Al Batt: Do you suffer from common landline dread?

Published 9:32 pm Tuesday, October 23, 2018

Tales From Exit 22 by Al Batt

 

I hoped the driver was OK.

I was worried after he’d missed hitting a pothole.

I was in a shuttle going from here to there. The cellphone of a man seated near me sounded. It was an odd ringtone. Most are. It was part of a country song. “All my exes live in Texas,” it twanged.

I had no choice but to listen to his conversation. It was a small shuttle. He said, ”Hi” and not much more than “OK,” ”I will,” “Sure” and ”I promise I won’t forget.” His clipped conversation ended with ”Bye.”

He shook his head and smiled weakly. “All my exes live in Phoenix where I do,” he said. ”My life would be simpler if I traded my cellphone in for a landline.”

I have no exes in Texas, Phoenix or elsewhere, but I felt I should say something, so I said, “Gloriosky!”

He seemed pleased with my response.

“Little Annie Rooney” was a comic strip, running from 1927 to 1966, about an orphaned girl who traveled about with her dog Zero. Annie Rooney’s pet expression was “Gloriosky!” That G-rated expletive and Little Orphan Annie’s “Leapin’ lizards!” were included in the song, “Gee, Officer Krupke!” from “West Side Story.“ Those expressions come in handy.

Not many people threaten to discard a cellphone and replace it with a landline, but many people suffer from landline dread.

I stayed with friends in Duluth. They talked of discarding their landline. Not an easy thing when landline telephones had been a companion all their lives. They had a rich history together. Appointments, news, surprises and the correct time had come on rotary dial and push button phones. Romances bloomed on landlines. Emotional moments found footing on phones tethered in place.

A glance at a phonebook gives a hint as to the diminishing use of landlines. Tearing a phonebook in half used to be a feat performed by only the strongest of strongmen. Now tearing one in two is done by everyone in an exercise class for centenarians.

I grew up with a rotary dial during a time when we expected certain things on landlines. Late calls on landlines were reports of teenagers up to something or bad news. Close family members called when the long distance rates were the lowest.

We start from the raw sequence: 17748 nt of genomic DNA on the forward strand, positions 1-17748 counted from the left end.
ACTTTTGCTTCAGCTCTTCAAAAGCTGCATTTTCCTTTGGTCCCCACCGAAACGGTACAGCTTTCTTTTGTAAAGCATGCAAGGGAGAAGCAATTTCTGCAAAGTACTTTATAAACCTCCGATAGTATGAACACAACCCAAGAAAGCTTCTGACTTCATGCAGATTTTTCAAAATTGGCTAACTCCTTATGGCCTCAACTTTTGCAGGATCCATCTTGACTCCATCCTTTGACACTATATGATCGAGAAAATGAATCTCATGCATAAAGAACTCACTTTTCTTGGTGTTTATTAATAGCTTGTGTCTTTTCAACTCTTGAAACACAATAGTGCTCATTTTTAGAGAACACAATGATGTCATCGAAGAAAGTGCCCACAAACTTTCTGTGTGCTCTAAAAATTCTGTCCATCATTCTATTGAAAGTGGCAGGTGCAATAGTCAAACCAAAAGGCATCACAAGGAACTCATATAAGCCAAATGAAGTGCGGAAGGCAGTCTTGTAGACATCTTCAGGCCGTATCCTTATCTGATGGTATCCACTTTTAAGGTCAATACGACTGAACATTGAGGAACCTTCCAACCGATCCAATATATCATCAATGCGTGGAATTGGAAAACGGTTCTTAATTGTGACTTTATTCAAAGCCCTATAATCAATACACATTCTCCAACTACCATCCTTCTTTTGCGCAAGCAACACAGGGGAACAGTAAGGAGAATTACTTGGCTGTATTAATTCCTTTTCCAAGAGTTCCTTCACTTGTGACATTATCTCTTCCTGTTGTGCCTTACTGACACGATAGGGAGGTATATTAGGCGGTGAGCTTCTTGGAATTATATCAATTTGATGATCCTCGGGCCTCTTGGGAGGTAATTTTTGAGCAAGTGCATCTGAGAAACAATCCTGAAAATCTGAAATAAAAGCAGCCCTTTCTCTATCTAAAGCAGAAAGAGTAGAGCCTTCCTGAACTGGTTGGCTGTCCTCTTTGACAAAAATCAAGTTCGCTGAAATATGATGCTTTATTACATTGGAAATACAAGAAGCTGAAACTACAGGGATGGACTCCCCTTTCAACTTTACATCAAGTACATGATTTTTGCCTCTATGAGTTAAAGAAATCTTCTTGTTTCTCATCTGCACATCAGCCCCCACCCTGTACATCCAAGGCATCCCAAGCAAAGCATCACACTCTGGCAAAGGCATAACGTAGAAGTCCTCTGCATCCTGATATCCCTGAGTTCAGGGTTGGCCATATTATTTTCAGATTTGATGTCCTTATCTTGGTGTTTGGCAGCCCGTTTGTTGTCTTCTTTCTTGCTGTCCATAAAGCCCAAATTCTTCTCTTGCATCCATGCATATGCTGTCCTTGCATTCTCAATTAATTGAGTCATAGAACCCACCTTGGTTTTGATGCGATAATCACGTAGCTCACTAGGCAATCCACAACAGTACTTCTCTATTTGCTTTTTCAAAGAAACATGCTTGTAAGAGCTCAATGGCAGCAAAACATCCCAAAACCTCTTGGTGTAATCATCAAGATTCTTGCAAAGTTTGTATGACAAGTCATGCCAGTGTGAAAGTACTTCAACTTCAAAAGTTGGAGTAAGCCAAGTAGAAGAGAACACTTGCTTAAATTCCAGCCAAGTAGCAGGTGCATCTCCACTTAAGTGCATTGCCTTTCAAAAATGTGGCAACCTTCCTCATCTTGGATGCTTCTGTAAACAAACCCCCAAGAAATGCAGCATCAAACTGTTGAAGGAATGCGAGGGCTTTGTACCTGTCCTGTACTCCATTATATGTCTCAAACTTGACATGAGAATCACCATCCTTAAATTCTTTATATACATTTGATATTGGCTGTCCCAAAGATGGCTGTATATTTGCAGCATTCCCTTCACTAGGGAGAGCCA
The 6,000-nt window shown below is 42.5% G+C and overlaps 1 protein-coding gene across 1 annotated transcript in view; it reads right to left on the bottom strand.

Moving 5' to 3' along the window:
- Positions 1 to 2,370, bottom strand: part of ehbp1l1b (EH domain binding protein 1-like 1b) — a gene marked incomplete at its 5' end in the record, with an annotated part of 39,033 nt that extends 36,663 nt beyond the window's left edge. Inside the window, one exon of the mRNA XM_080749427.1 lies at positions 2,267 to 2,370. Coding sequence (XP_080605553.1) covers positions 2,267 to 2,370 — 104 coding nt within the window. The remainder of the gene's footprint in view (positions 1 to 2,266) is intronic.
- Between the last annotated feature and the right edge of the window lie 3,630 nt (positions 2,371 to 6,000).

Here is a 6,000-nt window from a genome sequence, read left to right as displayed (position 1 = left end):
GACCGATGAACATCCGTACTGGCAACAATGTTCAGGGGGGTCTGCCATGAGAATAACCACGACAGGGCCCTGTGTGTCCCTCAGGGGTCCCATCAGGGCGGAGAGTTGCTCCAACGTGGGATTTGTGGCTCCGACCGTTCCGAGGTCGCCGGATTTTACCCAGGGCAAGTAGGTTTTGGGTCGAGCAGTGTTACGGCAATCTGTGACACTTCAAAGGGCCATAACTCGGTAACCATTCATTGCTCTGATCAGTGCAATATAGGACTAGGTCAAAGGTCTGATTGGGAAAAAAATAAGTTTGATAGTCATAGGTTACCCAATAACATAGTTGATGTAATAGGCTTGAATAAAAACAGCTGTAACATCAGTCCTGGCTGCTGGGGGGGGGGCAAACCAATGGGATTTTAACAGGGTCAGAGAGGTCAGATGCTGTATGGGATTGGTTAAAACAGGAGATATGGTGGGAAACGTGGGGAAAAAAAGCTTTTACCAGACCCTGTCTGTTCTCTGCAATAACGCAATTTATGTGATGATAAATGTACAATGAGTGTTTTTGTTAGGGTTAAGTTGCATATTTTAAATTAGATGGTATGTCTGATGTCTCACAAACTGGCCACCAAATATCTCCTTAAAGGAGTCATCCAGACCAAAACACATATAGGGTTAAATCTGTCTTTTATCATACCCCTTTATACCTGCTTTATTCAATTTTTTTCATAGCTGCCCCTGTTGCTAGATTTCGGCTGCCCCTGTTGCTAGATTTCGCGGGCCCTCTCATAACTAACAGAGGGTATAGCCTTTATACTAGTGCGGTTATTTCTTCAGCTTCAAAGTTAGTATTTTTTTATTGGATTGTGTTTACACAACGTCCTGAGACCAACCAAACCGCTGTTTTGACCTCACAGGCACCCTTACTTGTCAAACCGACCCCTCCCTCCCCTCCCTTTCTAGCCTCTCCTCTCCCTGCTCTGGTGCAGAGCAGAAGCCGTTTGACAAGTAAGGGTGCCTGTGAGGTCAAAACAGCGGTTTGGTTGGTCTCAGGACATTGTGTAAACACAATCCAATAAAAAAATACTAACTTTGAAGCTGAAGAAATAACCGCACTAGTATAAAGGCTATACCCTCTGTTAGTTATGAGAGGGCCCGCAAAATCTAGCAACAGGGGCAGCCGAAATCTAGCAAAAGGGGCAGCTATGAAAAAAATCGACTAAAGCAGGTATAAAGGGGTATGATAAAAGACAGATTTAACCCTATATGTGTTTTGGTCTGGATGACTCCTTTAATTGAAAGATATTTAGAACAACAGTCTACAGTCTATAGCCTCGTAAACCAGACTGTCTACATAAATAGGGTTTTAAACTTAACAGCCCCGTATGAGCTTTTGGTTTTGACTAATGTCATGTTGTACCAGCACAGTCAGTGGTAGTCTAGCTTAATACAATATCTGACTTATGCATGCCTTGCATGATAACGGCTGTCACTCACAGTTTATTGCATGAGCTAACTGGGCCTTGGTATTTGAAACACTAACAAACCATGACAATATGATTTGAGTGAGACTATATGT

Cellphones have assumed most of this business.

My Duluth hosts had come to expect the expected when their landline rings. The chances were good they’d hear familiar voices.

“Hi, this is Rachel from Card Services calling about your credit card account.“

“Oh, I’m sorry, I’m adjusting my headset.”

“Hello my friend, this is Michael from technical support. I see you have a virus on your computer that needs addressing.”

“Do not hang up!”

“Hi! This is Elizabeth from the Resort Rewards Center!”

These calls cause landline dread.

In 2017, 45 percent of households had landlines. That number has likely dropped. Part of the reason for the decline in usage might be that the majority of the calls many folks receive on landlines are from scammers masquerading as such things as banks, FBI, police, IRS or stranded grandchildren. Political calls teeter at the edge of the definition of a scam.

Going wireless isn’t all tea and scones. As landlines disappear, scammers need to find another way to reach us. First Orion, a call-blocking technology firm, predicts that 45 percent of cellphone calls will be scams in 2019. That’s up from 3.7 percent of calls in 2017 and 29 percent in 2018.

And we get robocalls made by automatic dialers, consisting of prerecorded messages. You can’t be rude to a robot. Hang up.

It’s not all monkey business. Clinic appointments, pharmacy refills, Red Cross blood needs, insurance company updates and water softener salt deliveries are verified by automated phone calls.

I heard a speaker in California say that 95 percent of non-franchised bars and restaurants fail within five years. He added that only 1.8 percent of funeral homes fail. Not long after hearing that, I encountered a car covered in cellphone cases. Those things aren’t related or even coincidental, nor do they have anything to do with what I’m writing about, but this column was 68 words short.

I’d just gotten home from Duluth when my landline rang. I expected it to be one of several people who check on me regularly.

That’s what I expected, but it was Elizabeth from Resort Rewards Center.

“Tread softly, dear Elizabeth. You strive to pawn my dreams,” I warned.

She kept talking.

I’ll keep my landline.

I think Elizabeth likes me.

Al Batt’s columns appear every Wednesday and Saturday.